Best to just leave this cat abandoned.
I’m clinging to my Nintendo 3DS like the captain of a sinking ship clinging to its anchor. I’ve enjoyed so many adventures beneath its sails, seen so many strange and fascinating worlds, that it’s hard for me to watch it sink beneath the turbulent gaming sea.
As such, I continue to seek out games to play. Games I wanted to play but never did. Games that are worth playing again or, honestly, finishing the first time. And every now and again I try something new. Now, some of you might be saying, “Kirk, there are no new games coming to the DS, be it of the 2D or 3D variety.” Yeah? Tell that developer VG && IG. Their new game, Squarcat, was just released this month for Nintendo 2DS and 3DS, and…
…I’m sorry, you’re right. Down with the ship, I go.
Squarcat is a little puzzle game in which you must help a (square) cat reach a goal. All the cat can do is jump (B button), so you’ll have to manipulate the environment to help the cat along. Turn on fans, move platforms, knock over trees, push boxes, etc.
The puzzles stretch from the bottom to the top screen, but because the gameplay is touch-based, you can only interact with objects when they’re on the lower touchscreen. Sending a platform to the top screen, in other words, means it’s stuck there. If you needed to be on it and weren’t you’ll have to start the puzzle over again.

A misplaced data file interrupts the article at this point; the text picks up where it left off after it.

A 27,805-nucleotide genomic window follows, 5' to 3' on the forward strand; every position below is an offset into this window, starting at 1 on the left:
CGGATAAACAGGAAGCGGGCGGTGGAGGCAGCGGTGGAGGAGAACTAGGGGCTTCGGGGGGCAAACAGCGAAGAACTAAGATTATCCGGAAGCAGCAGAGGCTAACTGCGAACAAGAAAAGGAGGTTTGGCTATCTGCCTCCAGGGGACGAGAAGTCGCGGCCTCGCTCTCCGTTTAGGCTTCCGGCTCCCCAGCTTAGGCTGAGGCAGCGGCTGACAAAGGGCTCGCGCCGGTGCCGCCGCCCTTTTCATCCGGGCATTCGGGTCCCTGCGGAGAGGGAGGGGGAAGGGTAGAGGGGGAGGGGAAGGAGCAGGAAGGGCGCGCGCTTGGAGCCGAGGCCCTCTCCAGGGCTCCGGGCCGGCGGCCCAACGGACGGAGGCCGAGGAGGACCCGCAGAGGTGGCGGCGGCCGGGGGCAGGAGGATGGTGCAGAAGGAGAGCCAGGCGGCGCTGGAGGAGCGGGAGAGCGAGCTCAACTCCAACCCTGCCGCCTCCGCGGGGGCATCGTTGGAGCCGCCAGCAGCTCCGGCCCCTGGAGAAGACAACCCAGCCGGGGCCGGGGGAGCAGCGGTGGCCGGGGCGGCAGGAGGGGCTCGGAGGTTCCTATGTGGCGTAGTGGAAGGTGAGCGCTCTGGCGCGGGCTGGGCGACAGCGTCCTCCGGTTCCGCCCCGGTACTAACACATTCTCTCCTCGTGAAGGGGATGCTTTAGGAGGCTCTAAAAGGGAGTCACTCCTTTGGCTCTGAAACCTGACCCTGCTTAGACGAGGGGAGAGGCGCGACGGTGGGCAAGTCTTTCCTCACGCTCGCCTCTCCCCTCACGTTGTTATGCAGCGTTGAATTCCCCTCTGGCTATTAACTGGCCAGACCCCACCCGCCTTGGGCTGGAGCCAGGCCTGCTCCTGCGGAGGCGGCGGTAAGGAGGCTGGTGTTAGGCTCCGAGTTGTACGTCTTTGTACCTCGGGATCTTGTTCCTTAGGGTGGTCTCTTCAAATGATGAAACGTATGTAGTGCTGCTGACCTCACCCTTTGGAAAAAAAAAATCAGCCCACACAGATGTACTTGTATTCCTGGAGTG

Gameplay is basic, but it could’ve been pretty fun if handled properly. Sadly, it isn’t. For example, the physics are just weird, making chores out of something as simple as getting a fan to lift you to another platform; if you’re slightly misaligned you’ll blow the wrong way and not reach your goal. In addition, you jump with the B button and control direction with the d-pad or joystick, but you have to tap the screen to manipulate objects. This gets very awkward when timing is an issue.
It doesn’t help that the game is so…sparse. The graphics are very basic, giving you only the platforms, the obstacles, and the occasional tiny cloud to look at.
The colors are flat. There’s no support for 3D. The audio is nearly as bad. I’m fine with no background music, but there’s not even a celebratory chime when you reach your goal. The only sounds to be heard are effects such as the fans blowing and trees falling over. Oh, and the seagulls. Always with the seagulls. The description at Nintendo’s site states the game has a “soothing atmosphere,” but I found it somewhat unsettling; the lack of audio effects made me think there was something wrong with my New 3DS.
Review: Squarcat (Nintendo 3DS)
Listen; I know I shouldn’t expect much when spending $0.99 on a 3DS game, but I at least expect a full product. Squarcat feels like a group assignment in Beginners Programming, and two of the team members decided they’d rather get drunk and make Tik Tok videos than help their classmates. Give credit to the others for still turning the project in, but despite some okay puzzles, the poor physics, lack of audio, and heavy repetition earn Squarcat an incomplete.